Your guinea pig will express his contentment/satisfaction either to you or cage mate. He will make low pitch sounds and teeth grinding, which might carry over into snack and leisure time.
He shows no obvious distress when grinding teeth while sleeping or feeling relaxed enough to sleep during that time. The noises your piggy produces are harmless in such circumstances, so you should worry less.
Do You Need to Worry If Guinea Pigs Grind Teeth?
Yes, you should be concerned about grinding teeth in your guinea pig when it is accompanied by worrying signs such as pain, distress, stomachache, chewing difficulties, dullness, nipping, or any other displeasure.
That said, you should always give your piggy a lot of care and attention so that you understand and respond to him right away when you hear strange sounds.
However, you should worry less if the grinding teeth show no obvious distress signs. This could mean that he is happy, satisfied, or contented.
Guinea Pig Grinding Teeth and Related Concerns
While teeth grinding is not always a big issue, we have a couple of concerns that arise from this behavior, including:
Guinea Pig Teeth Trimming
Broken or long teeth are harmful to your piggy; it is a sign of a dental problem that will make your guinea pig grind its teeth ceaselessly.
Therefore, it is worthwhile to trim his teeth to be even and smooth. His can be trimmed periodically by a vet and only if needed for 6 – 8 weeks for the rest of their lives or provide sufficient hay to keep the teeth in check.
Guinea Pig Teeth Chattering While Sleeping
Chattering in your piggy is always associated with happiness or contentment—your piggy grinds and chats teeth on a low tone when happy and comfortable.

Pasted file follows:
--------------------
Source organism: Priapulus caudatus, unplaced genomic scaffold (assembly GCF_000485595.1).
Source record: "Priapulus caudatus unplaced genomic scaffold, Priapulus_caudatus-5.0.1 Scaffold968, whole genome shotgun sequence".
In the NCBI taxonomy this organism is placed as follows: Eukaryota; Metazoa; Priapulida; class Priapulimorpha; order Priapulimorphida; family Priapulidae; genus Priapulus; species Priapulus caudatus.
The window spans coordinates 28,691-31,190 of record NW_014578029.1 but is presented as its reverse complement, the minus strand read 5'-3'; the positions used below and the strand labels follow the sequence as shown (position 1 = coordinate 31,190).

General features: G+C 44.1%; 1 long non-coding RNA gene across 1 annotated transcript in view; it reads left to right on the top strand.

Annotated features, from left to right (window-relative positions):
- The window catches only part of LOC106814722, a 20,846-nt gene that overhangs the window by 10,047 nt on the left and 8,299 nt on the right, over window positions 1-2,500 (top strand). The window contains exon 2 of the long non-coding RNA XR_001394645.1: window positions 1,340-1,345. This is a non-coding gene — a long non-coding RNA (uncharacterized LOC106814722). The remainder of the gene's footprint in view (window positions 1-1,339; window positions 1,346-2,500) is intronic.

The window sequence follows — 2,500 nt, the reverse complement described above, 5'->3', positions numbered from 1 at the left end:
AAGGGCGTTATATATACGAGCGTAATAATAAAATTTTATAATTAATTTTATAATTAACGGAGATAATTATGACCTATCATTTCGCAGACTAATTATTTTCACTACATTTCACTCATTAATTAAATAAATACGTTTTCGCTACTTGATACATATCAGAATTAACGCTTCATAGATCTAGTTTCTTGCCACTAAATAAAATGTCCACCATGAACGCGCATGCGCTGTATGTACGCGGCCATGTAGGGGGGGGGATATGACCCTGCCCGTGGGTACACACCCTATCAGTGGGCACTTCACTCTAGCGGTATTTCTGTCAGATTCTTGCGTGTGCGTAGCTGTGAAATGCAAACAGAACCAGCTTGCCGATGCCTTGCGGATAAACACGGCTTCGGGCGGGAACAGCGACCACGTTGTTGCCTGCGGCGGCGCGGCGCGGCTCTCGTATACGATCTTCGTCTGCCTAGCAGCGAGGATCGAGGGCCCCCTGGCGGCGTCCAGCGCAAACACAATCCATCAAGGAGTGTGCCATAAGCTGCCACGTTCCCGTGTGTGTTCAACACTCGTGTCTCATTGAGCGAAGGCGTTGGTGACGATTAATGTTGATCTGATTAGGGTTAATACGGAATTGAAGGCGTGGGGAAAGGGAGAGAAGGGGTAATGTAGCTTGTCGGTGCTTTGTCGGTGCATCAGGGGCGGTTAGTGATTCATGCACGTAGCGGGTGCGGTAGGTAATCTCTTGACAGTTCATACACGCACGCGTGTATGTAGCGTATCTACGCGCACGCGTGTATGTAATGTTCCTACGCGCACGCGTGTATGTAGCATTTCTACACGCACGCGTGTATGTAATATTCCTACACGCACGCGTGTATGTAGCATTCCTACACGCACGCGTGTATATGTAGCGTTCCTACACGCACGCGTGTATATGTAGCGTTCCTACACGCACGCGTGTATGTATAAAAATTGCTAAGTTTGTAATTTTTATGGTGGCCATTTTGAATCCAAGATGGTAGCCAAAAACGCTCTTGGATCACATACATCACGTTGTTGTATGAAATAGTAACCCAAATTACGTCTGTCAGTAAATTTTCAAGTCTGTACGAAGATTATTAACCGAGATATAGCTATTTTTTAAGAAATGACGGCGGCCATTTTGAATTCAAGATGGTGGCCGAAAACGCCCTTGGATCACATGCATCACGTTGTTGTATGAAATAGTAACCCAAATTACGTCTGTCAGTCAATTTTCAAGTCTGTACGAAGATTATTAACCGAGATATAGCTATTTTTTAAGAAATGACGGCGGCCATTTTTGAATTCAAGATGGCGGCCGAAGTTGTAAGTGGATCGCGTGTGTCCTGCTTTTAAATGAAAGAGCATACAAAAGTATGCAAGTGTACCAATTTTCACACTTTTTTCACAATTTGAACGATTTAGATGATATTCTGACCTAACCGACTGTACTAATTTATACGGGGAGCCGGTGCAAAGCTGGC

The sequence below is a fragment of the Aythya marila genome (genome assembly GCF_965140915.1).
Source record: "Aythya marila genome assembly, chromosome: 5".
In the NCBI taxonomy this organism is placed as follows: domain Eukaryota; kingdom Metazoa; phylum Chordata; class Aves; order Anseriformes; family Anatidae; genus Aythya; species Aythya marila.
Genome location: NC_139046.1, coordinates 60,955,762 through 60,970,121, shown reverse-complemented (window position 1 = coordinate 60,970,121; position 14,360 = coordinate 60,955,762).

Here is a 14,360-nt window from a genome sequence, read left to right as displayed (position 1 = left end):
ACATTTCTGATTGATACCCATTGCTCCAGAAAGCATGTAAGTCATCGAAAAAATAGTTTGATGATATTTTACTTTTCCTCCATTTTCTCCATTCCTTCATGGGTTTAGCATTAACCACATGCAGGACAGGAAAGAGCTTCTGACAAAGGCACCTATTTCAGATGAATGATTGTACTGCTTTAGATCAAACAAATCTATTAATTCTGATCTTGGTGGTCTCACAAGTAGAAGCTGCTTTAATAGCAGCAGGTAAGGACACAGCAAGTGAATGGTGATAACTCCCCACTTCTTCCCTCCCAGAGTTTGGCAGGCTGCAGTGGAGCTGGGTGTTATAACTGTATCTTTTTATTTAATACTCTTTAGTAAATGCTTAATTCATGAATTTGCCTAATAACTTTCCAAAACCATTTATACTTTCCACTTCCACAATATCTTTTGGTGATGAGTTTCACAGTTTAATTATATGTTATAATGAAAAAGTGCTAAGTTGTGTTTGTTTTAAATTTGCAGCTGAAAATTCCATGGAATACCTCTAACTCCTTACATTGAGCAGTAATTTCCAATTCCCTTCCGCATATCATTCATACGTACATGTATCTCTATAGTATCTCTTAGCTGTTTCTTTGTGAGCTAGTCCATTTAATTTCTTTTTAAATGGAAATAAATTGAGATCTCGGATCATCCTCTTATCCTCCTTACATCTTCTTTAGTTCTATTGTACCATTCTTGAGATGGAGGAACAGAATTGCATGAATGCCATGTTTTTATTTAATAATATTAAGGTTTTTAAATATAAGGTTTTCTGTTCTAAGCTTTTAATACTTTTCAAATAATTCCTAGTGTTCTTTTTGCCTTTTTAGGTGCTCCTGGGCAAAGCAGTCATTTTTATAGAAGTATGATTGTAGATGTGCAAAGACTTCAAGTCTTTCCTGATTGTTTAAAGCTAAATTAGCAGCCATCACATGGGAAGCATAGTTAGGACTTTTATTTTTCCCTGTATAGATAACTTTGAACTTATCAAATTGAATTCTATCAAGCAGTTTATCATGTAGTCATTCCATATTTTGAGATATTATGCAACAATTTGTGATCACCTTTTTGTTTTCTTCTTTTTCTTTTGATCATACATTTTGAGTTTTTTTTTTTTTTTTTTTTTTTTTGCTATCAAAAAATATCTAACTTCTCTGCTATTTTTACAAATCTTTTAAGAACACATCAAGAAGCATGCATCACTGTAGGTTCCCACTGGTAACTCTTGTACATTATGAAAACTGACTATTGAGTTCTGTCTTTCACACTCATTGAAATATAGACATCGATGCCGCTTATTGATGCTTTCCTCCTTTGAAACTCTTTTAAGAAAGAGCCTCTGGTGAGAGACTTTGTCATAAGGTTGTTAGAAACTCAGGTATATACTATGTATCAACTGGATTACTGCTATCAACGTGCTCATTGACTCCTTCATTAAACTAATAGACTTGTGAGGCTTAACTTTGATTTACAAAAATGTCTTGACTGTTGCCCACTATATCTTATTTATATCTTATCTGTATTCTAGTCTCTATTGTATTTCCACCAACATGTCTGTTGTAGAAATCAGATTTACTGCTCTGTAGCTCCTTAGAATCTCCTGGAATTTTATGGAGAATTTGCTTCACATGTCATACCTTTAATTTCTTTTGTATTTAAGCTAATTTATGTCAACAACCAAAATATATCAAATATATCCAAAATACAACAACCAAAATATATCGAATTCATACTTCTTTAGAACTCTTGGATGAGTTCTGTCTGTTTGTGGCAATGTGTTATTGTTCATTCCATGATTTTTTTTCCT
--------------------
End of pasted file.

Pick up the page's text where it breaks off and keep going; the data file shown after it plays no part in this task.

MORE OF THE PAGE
Clean and warm beddings will make your piggy feel relaxed and ready to sleep, leading to teeth chattering.
Check out: 4 Best Guinea Pig Bedding
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Guinea Pig Teeth Grinding When Eating
To grind teeth when eating, it will happen if your guinea pig warns his cage mate to keep off from its food. It could also mean that he is dragging food away from the cage mate.
A Guinea pig will display loud, annoying shrieks rather than grunts. Likely, when providing your piggy with food he does not like, he will grind his teeth.
Guinea Pig Teeth Grinding Toys
Guinea pigs are active and playful pets, so to keep your guinea pig entertained, you will provide him with toys like rolling balls in his cage, which will make him grind his teeth on them.
Also read: 9 Best Guinea Pig Toys
Guinea Pig Purring
This happens when your piggy is producing low vocals and constant sounds. It means that your piggy is feeling happy and contented. The purring sound is typical when you slowly pet your piggy.
However, your guinea pig will produce the sound depending on the environment; for instance, at times, you hear a startling noise or feel threatened abruptly, and he will produce the same noise but in short spurts.
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In a nutshell, guinea pigs are worthwhile pets that are expressive and vocal. They love to interact with humans or cage mates as well.
Understanding their behavioral patterns and the sound they make is key to maintaining happy and healthy guinea pigs. As a result, you should know and understand the language of guinea pigs.
As the potential owner, you will be able to tap into their feelings, needs, and thoughts, creating a mutual and long-lasting bond. You should prioritize your guinea pig’s health and happiness.